How I Liberated a Brewery

Pastor Kenneth S. Jones


My military duties with the 16th Armored Division, U.S.Army, were to serve as Division Information Officer, an important educative responsibility while in training in America, but once overseas, I functioned as more of an in-house or staff journalist. Officially, I was a part of the Headquarters Company, but no one seemed to care what I was doing. When I identified the unit that had been instructed to liberate the brewery, I thought that would be newsworthy and attached myself to that unit. This entitled me to claim, for posterity’s sake, that I had helped to liberate the brewery. The German soldiers we found in the brewery complex were eager to surrender, so it was almost a “non event”.

Before our liberation of Pilsen, we were assigned to the village of Tachau (Tachov), and set up headquarters there to wait for our commitment to battle. Some of you will have heard that, in order to entertain the American troops in Europe, there were entertainment programs put on by beloved movie stars and popular bands, all provided by the U.S.O. Tours. There I was in Tachau, with nothing to do, when along came Ingrid Bergman, a very popular movie star from Sweden. She was supposed to entertain the troops in Hitler’s vast stadium in Nuremberg, but she was lost… a couple of hundred miles lost… I told her that we would see that she got to Nuremberg, but before I helped her, I called an impromptu gathering of our 16th Armored Division soldiers to enjoy her charms. She didn’t sing or dance – she just stood there and talked with her delicious Scandinavian accent. The next day, we sent her on her way. Actually, she had a G.I. driver and a vehicle, so all we had to do was mark a map for her.

After the war, I became a United Methodist pastor and served churches for 37 years, before retiring in 1986. At the 2000 dedication of the 16th Armored Division monument in front of the Treasury Building in Pilsen, I discovered that there was a United Methodist Church at that very intersection. So, we worshipped there on Sunday morning, and the pastor asked me to lead a team of volunteers to remove the elevated seating which had been installed in the sanctuary during the Russian occupation. In 2002, I brought a team of five men and five women from America and we succeeded in removing all the wooden structure that supported those 13 tiers of seating. The Russians had used the church as a lecture hall for the Russian troops. Because we were there on a Sunday, I was invited to preach to the next generation of worshippers who were enjoying the once lovely building. When I told the congregation that I had personally liberated the brewery, they broke into applause, right in the middle of my message, something that had never happened in my lifetime of preaching.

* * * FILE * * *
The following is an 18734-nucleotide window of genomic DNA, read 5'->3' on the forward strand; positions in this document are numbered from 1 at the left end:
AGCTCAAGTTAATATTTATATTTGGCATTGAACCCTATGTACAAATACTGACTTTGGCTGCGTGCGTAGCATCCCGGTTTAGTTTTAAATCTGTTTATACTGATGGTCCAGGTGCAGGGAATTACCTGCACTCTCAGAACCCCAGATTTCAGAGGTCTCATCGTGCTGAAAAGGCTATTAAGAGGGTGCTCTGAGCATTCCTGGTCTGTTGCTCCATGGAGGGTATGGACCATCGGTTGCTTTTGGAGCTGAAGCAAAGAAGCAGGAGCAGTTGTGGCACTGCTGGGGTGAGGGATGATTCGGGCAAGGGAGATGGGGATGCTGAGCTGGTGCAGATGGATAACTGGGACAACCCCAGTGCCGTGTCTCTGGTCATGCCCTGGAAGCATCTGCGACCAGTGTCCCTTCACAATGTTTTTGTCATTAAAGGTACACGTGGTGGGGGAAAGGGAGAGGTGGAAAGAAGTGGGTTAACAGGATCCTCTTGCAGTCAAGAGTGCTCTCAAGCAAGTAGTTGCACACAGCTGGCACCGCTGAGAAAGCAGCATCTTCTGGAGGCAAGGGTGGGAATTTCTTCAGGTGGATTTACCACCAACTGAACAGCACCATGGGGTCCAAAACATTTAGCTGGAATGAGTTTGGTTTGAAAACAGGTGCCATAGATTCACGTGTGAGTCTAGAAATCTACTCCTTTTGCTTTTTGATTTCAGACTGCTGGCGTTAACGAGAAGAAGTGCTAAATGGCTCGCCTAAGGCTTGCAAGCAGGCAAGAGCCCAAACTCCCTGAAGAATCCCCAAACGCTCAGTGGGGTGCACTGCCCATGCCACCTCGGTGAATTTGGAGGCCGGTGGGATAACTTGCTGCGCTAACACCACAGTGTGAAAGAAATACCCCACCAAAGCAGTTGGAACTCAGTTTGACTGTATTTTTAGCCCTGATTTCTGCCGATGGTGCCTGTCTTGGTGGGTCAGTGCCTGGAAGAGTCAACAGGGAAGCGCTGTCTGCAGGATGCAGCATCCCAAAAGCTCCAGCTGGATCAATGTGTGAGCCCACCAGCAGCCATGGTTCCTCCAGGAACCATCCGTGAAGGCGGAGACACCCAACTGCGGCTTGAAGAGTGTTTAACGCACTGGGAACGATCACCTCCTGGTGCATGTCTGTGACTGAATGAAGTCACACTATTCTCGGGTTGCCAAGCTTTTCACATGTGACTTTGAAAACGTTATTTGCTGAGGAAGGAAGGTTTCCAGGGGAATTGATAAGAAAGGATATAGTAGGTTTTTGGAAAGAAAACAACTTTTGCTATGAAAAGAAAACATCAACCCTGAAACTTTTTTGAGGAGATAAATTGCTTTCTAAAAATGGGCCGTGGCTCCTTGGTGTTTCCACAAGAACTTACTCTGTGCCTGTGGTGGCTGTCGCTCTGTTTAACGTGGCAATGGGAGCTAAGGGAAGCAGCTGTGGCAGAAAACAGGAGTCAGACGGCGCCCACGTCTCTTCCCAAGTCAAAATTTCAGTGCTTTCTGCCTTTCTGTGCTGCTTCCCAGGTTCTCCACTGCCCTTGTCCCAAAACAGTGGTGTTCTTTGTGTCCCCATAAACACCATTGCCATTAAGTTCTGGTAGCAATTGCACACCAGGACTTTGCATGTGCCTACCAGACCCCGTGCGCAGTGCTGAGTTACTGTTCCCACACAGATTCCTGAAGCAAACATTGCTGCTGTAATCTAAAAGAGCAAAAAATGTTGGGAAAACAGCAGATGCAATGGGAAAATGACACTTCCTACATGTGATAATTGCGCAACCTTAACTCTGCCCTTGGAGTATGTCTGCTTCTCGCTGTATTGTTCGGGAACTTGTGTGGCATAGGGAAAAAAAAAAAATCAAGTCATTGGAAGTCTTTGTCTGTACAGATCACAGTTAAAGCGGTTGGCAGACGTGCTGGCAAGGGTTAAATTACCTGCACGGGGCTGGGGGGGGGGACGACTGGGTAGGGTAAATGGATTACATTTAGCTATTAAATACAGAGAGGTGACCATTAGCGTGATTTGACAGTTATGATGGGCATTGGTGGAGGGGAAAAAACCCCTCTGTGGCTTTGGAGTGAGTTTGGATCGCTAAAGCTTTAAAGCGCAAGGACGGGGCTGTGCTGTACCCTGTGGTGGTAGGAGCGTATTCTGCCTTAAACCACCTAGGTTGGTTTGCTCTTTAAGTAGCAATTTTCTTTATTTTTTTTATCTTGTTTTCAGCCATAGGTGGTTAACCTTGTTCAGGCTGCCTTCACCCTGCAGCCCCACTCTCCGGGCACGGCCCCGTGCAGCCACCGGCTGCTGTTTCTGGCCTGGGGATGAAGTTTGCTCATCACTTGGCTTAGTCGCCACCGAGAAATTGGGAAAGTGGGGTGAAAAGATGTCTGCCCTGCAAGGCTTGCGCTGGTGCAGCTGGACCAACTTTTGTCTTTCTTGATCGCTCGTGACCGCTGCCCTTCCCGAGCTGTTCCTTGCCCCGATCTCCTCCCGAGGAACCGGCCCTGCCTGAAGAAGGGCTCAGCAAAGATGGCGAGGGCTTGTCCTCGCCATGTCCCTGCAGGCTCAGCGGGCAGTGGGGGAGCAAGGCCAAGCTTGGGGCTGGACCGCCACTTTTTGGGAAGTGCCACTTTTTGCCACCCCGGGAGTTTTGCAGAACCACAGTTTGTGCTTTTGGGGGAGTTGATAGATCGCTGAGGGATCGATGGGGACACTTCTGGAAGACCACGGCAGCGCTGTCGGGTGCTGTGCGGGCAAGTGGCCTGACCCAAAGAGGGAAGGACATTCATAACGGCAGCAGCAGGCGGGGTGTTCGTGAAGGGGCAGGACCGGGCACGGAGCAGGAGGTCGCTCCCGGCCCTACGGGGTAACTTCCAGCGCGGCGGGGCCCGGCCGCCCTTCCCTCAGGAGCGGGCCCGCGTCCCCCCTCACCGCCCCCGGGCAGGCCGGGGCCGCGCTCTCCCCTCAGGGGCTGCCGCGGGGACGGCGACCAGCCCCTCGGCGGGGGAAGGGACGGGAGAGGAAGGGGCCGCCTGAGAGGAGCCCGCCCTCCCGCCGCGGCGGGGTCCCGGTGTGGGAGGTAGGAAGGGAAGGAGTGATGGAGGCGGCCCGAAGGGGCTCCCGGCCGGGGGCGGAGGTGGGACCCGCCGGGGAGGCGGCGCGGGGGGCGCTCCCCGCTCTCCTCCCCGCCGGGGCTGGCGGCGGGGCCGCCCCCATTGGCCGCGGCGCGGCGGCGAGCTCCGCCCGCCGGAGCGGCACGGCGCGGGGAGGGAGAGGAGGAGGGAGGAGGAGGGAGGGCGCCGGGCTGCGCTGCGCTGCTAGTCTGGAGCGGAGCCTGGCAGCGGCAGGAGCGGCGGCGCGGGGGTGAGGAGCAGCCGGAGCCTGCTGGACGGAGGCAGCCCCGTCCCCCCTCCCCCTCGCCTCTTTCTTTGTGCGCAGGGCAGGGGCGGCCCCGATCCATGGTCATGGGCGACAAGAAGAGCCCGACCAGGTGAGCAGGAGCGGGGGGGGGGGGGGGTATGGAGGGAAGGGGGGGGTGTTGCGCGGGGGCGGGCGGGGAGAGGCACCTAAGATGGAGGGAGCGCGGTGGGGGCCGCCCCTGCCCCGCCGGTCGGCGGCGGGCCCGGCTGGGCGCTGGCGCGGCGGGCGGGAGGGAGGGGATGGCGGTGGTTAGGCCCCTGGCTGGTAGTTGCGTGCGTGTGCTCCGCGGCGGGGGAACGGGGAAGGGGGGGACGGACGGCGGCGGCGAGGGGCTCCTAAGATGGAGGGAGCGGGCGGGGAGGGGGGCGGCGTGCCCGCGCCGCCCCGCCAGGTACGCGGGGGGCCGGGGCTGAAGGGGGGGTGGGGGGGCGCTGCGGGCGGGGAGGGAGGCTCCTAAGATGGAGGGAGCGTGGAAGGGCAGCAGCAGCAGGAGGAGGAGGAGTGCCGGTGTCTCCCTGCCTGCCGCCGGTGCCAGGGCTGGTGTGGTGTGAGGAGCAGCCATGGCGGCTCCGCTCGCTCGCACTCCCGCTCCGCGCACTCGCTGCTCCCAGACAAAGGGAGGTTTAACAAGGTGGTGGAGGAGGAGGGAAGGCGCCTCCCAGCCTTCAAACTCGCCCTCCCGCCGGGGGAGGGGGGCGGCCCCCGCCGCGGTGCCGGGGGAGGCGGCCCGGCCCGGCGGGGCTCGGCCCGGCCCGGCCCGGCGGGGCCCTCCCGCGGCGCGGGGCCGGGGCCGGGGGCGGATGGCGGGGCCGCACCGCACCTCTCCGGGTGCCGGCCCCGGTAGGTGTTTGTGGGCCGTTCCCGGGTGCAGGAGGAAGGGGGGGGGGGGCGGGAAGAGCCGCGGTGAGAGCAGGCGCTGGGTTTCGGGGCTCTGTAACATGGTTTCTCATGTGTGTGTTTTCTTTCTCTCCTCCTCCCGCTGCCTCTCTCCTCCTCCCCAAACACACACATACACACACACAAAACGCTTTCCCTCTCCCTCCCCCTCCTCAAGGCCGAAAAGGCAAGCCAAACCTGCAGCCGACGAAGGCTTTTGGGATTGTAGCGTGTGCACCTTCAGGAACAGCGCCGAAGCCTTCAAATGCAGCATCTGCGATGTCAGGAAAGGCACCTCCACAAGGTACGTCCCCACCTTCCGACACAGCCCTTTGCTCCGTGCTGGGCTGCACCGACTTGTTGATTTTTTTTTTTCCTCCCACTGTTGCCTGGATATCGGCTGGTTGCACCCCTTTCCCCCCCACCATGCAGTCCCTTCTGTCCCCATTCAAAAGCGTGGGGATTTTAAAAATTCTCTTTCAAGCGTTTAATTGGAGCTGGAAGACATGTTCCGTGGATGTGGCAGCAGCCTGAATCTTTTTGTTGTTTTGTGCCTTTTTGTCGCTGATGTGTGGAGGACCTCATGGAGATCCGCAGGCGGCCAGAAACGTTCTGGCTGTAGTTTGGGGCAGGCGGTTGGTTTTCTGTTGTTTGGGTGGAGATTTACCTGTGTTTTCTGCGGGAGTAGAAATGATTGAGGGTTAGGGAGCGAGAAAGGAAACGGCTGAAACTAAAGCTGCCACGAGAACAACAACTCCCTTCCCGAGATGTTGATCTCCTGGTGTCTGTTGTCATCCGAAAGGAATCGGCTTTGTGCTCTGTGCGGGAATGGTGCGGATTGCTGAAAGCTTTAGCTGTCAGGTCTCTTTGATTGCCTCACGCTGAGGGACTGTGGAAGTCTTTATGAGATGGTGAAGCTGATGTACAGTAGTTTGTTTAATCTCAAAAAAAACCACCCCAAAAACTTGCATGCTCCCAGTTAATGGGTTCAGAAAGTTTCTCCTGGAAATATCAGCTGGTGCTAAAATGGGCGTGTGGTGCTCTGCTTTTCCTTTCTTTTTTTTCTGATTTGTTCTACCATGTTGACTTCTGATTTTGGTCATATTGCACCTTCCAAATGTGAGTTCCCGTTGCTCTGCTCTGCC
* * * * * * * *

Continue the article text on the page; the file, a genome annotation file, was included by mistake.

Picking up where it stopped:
My first impression of Czechoslovakia was that I was gazing upon the most unbelievably beautiful countryside I had ever seen – the rolling hills, topped with evergreen forests, provided a backdrop for fields of waving grain, as men and women harvested the winter wheat and stacked it onto hay wagons, drawn by horses. It was like a painting by an 18th– century master. And, if that wasn’t enough, the frequent dark gray granite outcroppings among the wheat were like after-thoughts by an artist to improve on perfection. Thanks to the city fathers of Pilsen, I have visited this glorious country five more times since the war – in 1995, 2000, 2002, 2005 and 2010.

From book 500 hours to victory